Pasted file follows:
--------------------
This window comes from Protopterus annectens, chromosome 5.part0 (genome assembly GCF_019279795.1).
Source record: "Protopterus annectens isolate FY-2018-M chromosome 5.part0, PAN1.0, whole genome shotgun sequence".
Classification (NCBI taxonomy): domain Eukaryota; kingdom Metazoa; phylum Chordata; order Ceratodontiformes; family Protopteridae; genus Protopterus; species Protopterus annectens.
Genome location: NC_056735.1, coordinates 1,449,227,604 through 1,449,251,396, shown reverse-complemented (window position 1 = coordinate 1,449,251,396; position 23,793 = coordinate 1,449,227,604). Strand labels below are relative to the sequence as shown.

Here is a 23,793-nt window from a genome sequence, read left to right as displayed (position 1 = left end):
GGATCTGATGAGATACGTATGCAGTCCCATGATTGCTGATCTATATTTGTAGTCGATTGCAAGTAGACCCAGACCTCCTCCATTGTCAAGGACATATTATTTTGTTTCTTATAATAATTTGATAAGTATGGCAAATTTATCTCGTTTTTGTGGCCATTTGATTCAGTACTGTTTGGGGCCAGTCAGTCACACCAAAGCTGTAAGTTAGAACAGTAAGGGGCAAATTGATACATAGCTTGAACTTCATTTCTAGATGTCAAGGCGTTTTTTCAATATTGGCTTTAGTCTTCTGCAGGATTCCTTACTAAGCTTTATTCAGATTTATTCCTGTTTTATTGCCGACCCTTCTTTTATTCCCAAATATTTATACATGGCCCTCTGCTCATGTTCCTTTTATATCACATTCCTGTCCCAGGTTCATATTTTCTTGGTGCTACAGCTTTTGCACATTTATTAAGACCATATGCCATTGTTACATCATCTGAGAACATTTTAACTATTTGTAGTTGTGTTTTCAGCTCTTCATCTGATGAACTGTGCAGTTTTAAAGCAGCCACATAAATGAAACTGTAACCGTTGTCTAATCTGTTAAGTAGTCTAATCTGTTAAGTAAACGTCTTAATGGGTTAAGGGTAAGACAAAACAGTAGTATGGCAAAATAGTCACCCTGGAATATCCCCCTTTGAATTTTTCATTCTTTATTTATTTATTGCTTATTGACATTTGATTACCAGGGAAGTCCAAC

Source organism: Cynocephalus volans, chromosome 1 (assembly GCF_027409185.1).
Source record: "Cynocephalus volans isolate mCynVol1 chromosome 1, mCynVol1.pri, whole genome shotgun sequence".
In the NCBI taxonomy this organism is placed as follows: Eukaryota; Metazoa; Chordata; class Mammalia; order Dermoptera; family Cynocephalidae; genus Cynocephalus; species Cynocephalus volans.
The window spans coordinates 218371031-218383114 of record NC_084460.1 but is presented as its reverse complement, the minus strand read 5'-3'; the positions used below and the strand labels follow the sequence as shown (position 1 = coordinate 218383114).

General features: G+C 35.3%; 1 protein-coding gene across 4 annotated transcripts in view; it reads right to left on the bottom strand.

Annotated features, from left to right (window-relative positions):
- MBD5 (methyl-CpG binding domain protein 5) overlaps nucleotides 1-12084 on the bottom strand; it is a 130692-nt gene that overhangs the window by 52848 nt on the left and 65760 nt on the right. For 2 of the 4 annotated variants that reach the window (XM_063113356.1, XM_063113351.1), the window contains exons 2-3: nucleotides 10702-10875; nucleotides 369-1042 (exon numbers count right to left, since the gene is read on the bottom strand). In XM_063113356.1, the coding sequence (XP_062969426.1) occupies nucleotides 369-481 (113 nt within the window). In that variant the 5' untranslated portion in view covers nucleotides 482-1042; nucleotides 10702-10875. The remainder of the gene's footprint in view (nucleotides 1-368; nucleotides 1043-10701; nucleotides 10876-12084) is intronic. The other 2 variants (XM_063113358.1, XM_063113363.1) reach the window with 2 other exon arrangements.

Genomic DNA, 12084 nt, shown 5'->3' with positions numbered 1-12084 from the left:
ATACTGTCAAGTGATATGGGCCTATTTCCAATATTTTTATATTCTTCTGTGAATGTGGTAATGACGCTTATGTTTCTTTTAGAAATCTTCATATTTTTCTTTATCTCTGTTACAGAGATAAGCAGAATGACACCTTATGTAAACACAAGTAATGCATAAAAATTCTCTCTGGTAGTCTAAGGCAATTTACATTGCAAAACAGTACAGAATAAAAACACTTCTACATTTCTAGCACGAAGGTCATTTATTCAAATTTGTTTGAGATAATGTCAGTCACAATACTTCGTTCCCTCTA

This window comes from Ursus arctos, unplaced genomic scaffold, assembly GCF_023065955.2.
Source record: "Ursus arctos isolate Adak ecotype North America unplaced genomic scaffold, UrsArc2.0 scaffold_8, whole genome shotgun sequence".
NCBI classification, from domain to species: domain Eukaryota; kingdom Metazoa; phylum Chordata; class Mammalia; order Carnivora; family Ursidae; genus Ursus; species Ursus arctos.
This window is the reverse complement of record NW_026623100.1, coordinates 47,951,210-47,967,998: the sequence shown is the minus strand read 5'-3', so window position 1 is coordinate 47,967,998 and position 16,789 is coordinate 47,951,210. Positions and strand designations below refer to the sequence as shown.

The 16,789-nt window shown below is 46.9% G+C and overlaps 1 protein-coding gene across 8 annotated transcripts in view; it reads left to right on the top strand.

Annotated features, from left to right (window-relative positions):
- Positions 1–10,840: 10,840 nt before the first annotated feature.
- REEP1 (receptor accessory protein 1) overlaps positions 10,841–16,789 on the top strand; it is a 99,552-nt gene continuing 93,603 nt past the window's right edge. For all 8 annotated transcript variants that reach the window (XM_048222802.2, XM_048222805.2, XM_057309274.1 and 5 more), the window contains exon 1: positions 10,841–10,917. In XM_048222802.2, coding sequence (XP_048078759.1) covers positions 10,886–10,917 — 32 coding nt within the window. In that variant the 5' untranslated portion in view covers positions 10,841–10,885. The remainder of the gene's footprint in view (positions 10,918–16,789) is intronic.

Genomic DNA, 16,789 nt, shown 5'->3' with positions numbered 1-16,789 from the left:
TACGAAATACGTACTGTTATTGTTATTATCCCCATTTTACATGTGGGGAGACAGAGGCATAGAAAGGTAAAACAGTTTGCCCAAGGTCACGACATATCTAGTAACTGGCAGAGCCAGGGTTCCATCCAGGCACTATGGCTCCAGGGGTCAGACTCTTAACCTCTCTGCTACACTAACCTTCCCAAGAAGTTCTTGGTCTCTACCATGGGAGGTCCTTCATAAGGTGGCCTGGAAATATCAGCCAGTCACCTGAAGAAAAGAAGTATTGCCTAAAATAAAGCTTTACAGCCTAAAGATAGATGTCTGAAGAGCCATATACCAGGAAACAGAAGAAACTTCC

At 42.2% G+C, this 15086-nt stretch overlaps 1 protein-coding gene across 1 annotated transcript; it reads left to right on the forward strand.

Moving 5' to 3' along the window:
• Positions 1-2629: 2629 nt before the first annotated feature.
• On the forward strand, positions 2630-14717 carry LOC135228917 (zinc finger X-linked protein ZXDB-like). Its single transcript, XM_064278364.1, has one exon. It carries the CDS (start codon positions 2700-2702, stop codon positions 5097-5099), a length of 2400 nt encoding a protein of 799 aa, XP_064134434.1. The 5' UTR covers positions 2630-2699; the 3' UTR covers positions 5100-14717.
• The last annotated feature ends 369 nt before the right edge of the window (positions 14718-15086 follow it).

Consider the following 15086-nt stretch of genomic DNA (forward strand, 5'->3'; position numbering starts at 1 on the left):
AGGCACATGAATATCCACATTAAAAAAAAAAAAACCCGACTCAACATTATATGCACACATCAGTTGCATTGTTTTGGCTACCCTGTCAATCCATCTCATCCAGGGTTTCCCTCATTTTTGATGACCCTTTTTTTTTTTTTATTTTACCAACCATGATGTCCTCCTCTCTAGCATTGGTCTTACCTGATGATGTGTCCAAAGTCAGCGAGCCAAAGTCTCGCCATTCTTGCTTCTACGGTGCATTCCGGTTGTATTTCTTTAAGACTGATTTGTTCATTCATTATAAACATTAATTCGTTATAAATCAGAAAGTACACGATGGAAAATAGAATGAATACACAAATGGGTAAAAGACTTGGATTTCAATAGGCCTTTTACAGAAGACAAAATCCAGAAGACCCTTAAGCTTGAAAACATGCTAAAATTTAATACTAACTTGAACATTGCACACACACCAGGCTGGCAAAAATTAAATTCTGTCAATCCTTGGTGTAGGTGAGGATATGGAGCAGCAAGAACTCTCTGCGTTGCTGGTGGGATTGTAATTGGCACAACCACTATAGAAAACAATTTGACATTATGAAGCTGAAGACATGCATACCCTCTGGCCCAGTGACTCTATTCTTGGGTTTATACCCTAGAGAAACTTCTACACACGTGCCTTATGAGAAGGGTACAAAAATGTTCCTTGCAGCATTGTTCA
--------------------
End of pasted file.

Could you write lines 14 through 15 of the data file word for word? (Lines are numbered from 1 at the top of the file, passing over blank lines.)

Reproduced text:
Genomic DNA, 12084 nt, shown 5'->3' with positions numbered 1-12084 from the left:
ATACTGTCAAGTGATATGGGCCTATTTCCAATATTTTTATATTCTTCTGTGAATGTGGTAATGACGCTTATGTTTCTTTTAGAAATCTTCATATTTTTCTTTATCTCTGTTACAGAGATAAGCAGAATGACACCTTATGTAAACACAAGTAATGCATAAAAATTCTCTCTGGTAGTCTAAGGCAATTTACATTGCAAAACAGTACAGAATAAAAACACTTCTACATTTCTAGCACGAAGGTCATTTATTCAAATTTGTTTGAGATAATGTCAGTCACAATACTTCGTTCCCTCTA